March 17, 2012

Kenny Gross... ...I'm Not Crazy Yet... ........Just About Half (Lancaster 1984)

Kenny's name was always spoken with a warm-hearted laugh and a roll of the eyes, followed by some story of crazy escapades. Some even called him "Psycho Kenny," but in today's tidy education-speak he might be considered an individual with "multiple exceptionalities." He was gifted, spastic, addicted, and overflowing with creativity all at the same time. Not easy for someone like Kenny to fit into a classroom, four walls, or a band.
Jeff Coleman: I first met Kenny hanging out in a park, sometime in the early 70's. He was sitting on a rail fence in front of the amphitheater there, playing his guitar, with a circle of people around him. As I got closer, I realized that he was making up a song about the hat I was wearing- it was pretty funny. I hung out for a while and everyone who came by had some lyrics sung about them. 
He was the first singer of Lancaster's first full-on punk band, The Bodies and wrote songs ready to play with anyone willing to put up with that lanky hyperactive personality.
Gumby: Kenny was a nice guy and extremely talented with some great songs but he had a bad drug and alcohol problem.... Johnny Scrotum: Tommy caught Kenny shooting heroin in the bathroom of his parent’s house.... He had just purchased, found, or stole a female manikin which he used as a microphone stand. Once the heroin kicked in, Kenny took it upon himself to dry hump the naked manikin on the front a typical suburban neighborhood.... At this point we all knew that Kenny was not going to work out long term. He was too much of a mess.
A few years later he went into the studio with Jeff Coleman and Steve Patton (The Blame, Fender Twinns, The Red Roosters). They got on tape what may be a tiny few of hundreds of songs Kenny wrote in his wanderings, and Jeff's cheesy synth organ give them a super cool pop flair.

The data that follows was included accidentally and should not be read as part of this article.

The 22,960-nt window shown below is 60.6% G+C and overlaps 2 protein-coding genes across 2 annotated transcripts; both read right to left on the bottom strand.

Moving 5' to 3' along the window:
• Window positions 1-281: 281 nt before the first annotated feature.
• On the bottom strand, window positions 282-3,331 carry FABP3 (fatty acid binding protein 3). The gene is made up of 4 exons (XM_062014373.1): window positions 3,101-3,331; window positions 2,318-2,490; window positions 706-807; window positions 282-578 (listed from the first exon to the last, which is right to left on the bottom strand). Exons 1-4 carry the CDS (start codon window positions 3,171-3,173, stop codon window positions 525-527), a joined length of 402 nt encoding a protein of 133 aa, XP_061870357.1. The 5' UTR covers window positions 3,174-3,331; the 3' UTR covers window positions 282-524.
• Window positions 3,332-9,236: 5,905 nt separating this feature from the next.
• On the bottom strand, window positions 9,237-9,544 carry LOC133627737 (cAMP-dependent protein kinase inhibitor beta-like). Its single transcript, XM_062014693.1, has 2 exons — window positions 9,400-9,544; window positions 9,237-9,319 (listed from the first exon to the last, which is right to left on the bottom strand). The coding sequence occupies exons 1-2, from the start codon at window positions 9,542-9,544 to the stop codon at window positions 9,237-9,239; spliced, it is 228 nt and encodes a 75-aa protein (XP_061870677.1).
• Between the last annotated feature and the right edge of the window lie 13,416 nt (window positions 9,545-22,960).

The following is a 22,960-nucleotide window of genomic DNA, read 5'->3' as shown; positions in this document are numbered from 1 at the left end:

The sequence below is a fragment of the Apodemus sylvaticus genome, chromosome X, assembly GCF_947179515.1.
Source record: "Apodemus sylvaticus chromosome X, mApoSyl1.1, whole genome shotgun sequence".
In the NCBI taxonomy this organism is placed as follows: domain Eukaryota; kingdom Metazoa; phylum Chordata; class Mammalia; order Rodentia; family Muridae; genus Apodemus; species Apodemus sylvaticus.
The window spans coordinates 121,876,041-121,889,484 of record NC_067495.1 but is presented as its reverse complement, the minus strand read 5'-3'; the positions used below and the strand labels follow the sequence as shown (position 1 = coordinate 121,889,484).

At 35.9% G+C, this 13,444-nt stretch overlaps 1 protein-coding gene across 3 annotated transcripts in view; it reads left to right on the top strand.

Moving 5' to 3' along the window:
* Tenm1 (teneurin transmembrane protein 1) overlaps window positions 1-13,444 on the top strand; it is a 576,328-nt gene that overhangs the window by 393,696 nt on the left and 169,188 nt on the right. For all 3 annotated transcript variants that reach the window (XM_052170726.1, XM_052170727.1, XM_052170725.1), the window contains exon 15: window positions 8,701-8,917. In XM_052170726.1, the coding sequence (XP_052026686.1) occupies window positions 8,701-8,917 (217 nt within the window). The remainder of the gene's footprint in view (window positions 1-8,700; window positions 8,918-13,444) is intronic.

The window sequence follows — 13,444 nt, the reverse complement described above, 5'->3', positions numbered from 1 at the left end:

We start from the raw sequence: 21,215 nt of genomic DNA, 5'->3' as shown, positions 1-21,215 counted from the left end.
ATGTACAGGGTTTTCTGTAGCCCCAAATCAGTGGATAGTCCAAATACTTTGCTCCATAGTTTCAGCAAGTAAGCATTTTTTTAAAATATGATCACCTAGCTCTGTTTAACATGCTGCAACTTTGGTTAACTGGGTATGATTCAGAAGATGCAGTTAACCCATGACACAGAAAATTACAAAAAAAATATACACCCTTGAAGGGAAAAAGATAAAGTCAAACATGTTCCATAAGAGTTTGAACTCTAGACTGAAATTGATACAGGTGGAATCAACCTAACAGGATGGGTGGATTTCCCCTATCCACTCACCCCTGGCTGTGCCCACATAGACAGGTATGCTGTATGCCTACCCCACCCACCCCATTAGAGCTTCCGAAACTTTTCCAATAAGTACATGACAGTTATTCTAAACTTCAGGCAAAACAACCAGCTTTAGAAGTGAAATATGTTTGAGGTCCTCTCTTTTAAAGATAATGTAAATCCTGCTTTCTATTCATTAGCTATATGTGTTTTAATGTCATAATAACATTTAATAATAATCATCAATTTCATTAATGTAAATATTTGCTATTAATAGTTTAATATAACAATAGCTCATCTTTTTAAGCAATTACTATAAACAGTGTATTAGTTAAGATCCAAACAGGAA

Ugly Girls
About Half  

I Don't Need It  
Mix and Mingle  
The Taking
Dress and Dance  
Nucular Rat
To Lonely People
Jeff Coleman: ...Kenny came in and played guitar along with drummer Steve Patton. Later I "bounced" those tracks to another tape machine while adding stuff like bass, guitars, and keyboards. At some point we'd get Kenny back to redo vocals, which was really hard for him, because he wasn't in a band then and the structure was loose.
I first met Kenny hanging out at State of Confusion, the Cotton sisters' punk rock shop in downtown Lancaster. He played in the store once around '85 or '86 with Rex Litwin, Rustle Noonetwisting (The Real Gone, Jack Lord's Hair, The Chelsea Squares), and Steve Patton as backup band billed as Kenny Gross's Suicide. I don't think anyone recorded it, but I still have Kenny's chorus in my head, "I wanna kill Dick Clark, so I can be the world's oldest teenager...."

In 1987 Kenny played with a short-lived band called Future X and recorded a few songs on a boombox.
Dan MacLellan: All who knew Kenny had a story as Kenny was the “great story teller”. One never knew if his stories were truth or fable though you could never deny his ability to write great lyrics.
Kenny's travels...
Drew "Loki" Shaw: I don't remember the exact time I met Kenny but he and I both were hustling for dollars and sleeping on Simonton Beach in Key West, Florida I instantly loved the guy! He was wearing a dress and singing his song "Bum Sleep Beach" on Duvall Street and I had to sit down and just listen man....
Kenny died in 2004.
Intelligencer Journal: Kenny Gross, 51, of Manhattan, N.Y., formerly of Lancaster and Key West, Fla., died of natural causes on July 26 in Manhattan.